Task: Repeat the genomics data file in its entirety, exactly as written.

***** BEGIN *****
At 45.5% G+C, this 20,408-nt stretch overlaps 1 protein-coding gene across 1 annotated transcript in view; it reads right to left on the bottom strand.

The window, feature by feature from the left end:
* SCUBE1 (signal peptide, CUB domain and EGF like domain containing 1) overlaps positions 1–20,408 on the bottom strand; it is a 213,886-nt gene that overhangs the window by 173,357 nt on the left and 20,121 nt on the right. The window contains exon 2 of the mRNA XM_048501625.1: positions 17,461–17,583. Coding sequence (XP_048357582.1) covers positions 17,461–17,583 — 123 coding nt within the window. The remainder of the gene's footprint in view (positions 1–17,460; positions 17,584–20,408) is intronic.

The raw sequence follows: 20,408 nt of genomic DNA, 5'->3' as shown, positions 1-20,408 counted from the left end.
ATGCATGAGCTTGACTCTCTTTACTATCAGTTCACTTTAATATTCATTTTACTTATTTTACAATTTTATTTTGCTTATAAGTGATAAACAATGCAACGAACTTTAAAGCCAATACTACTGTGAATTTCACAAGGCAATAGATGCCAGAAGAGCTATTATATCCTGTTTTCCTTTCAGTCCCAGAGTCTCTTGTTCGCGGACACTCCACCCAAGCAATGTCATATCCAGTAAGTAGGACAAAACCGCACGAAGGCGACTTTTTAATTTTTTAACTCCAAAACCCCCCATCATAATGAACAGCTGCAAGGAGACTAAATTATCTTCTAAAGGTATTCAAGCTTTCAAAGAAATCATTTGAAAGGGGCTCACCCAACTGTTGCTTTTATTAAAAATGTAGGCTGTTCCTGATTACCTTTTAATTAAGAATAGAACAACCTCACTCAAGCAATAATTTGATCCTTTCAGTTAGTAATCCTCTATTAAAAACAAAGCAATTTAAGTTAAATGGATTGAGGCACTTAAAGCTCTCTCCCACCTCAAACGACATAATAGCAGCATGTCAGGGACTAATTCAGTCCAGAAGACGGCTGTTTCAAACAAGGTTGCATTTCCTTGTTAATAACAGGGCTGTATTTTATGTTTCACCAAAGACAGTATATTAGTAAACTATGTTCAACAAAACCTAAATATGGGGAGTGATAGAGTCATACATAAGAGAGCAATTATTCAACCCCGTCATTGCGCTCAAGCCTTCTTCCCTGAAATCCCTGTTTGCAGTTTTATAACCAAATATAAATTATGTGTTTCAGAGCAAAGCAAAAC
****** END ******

At 45.5% G+C, this 20,408-nt stretch overlaps 1 protein-coding gene across 1 annotated transcript in view; it reads right to left on the bottom strand.

The window, feature by feature from the left end:
* SCUBE1 (signal peptide, CUB domain and EGF like domain containing 1) overlaps positions 1–20,408 on the bottom strand; it is a 213,886-nt gene that overhangs the window by 173,357 nt on the left and 20,121 nt on the right. The window contains exon 2 of the mRNA XM_048501625.1: positions 17,461–17,583. Coding sequence (XP_048357582.1) covers positions 17,461–17,583 — 123 coding nt within the window. The remainder of the gene's footprint in view (positions 1–17,460; positions 17,584–20,408) is intronic.

The raw sequence follows: 20,408 nt of genomic DNA, 5'->3' as shown, positions 1-20,408 counted from the left end.
ATGCATGAGCTTGACTCTCTTTACTATCAGTTCACTTTAATATTCATTTTACTTATTTTACAATTTTATTTTGCTTATAAGTGATAAACAATGCAACGAACTTTAAAGCCAATACTACTGTGAATTTCACAAGGCAATAGATGCCAGAAGAGCTATTATATCCTGTTTTCCTTTCAGTCCCAGAGTCTCTTGTTCGCGGACACTCCACCCAAGCAATGTCATATCCAGTAAGTAGGACAAAACCGCACGAAGGCGACTTTTTAATTTTTTAACTCCAAAACCCCCCATCATAATGAACAGCTGCAAGGAGACTAAATTATCTTCTAAAGGTATTCAAGCTTTCAAAGAAATCATTTGAAAGGGGCTCACCCAACTGTTGCTTTTATTAAAAATGTAGGCTGTTCCTGATTACCTTTTAATTAAGAATAGAACAACCTCACTCAAGCAATAATTTGATCCTTTCAGTTAGTAATCCTCTATTAAAAACAAAGCAATTTAAGTTAAATGGATTGAGGCACTTAAAGCTCTCTCCCACCTCAAACGACATAATAGCAGCATGTCAGGGACTAATTCAGTCCAGAAGACGGCTGTTTCAAACAAGGTTGCATTTCCTTGTTAATAACAGGGCTGTATTTTATGTTTCACCAAAGACAGTATATTAGTAAACTATGTTCAACAAAACCTAAATATGGGGAGTGATAGAGTCATACATAAGAGAGCAATTATTCAACCCCGTCATTGCGCTCAAGCCTTCTTCCCTGAAATCCCTGTTTGCAGTTTTATAACCAAATATAAATTATGTGTTTCAGAGCAAAGCAAAAC